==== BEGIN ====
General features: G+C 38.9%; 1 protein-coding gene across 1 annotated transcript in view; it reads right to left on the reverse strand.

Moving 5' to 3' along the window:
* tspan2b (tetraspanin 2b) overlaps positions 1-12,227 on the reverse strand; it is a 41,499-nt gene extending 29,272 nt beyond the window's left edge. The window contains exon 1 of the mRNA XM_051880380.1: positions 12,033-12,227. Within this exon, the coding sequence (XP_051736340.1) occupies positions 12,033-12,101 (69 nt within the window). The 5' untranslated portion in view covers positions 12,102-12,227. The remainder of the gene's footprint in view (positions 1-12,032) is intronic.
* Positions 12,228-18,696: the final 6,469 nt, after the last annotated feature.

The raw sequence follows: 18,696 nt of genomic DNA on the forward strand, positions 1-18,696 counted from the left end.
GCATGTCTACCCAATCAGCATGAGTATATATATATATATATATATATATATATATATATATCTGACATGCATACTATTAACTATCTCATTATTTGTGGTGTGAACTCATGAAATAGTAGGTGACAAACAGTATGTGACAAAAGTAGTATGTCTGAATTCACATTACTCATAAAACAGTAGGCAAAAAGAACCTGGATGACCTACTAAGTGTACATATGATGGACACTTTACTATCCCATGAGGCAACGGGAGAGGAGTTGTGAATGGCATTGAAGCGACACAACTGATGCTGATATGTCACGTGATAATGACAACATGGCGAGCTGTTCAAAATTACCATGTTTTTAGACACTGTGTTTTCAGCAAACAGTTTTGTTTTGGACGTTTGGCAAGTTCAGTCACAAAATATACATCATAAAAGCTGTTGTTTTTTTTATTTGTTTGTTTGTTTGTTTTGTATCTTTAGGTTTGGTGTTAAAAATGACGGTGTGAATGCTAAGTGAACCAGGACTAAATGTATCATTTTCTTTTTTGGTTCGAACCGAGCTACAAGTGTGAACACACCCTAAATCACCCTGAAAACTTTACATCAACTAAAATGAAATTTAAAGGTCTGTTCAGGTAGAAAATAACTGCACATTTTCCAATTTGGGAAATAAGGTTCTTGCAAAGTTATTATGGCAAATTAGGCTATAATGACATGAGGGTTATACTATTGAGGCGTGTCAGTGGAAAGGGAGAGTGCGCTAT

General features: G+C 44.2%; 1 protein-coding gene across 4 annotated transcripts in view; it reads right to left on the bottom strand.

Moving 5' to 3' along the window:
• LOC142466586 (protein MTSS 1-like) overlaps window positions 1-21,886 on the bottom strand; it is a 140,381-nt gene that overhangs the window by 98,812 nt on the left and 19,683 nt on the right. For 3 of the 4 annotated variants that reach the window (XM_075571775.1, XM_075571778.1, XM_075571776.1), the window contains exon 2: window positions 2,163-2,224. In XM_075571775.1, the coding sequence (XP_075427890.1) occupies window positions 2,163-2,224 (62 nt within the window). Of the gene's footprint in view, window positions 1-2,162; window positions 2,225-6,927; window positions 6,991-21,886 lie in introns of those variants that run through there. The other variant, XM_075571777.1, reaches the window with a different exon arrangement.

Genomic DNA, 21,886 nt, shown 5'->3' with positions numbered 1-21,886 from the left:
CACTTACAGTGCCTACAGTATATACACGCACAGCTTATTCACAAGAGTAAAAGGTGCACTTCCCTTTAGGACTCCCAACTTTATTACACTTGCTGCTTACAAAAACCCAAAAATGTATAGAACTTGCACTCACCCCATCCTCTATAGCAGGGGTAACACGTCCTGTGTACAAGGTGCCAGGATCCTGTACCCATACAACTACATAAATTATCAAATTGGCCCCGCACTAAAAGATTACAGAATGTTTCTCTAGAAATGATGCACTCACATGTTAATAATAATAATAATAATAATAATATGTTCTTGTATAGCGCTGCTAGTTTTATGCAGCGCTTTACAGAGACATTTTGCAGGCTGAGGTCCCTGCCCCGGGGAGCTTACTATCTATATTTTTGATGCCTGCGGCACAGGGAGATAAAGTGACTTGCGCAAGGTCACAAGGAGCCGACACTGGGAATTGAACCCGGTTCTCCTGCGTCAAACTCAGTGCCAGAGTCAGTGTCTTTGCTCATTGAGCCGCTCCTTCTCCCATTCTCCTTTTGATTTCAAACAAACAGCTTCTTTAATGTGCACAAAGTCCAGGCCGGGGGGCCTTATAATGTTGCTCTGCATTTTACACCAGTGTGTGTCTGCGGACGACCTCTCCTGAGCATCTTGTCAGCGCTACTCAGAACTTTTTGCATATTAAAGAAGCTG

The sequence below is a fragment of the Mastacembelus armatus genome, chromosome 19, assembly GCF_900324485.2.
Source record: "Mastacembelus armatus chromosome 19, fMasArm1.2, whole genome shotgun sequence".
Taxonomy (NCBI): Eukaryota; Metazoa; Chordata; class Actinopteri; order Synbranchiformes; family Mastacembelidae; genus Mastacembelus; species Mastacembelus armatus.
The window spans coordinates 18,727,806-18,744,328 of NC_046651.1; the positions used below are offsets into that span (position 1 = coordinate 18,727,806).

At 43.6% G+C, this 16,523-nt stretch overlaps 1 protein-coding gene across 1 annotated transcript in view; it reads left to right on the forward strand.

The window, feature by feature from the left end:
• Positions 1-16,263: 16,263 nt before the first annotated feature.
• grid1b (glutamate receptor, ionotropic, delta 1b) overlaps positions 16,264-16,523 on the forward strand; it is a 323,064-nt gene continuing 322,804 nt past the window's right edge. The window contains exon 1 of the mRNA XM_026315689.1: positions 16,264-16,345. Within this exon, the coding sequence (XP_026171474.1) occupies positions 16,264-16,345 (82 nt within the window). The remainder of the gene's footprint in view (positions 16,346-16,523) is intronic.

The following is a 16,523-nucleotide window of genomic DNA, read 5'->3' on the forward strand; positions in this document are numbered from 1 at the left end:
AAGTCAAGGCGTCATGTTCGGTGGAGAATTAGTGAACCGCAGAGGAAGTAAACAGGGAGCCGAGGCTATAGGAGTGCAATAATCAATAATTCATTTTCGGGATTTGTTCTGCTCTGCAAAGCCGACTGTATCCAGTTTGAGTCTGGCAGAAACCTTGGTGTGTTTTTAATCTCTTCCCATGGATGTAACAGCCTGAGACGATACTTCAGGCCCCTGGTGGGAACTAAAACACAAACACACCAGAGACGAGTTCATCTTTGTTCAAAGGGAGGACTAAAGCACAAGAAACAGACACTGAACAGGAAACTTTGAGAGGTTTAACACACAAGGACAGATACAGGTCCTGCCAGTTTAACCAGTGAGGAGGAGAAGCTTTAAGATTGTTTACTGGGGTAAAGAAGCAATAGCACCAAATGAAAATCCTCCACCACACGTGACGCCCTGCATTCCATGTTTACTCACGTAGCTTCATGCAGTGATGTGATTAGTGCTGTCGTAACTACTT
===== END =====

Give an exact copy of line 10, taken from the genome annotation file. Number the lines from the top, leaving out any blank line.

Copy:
Genomic DNA, 21,886 nt, shown 5'->3' with positions numbered 1-21,886 from the left: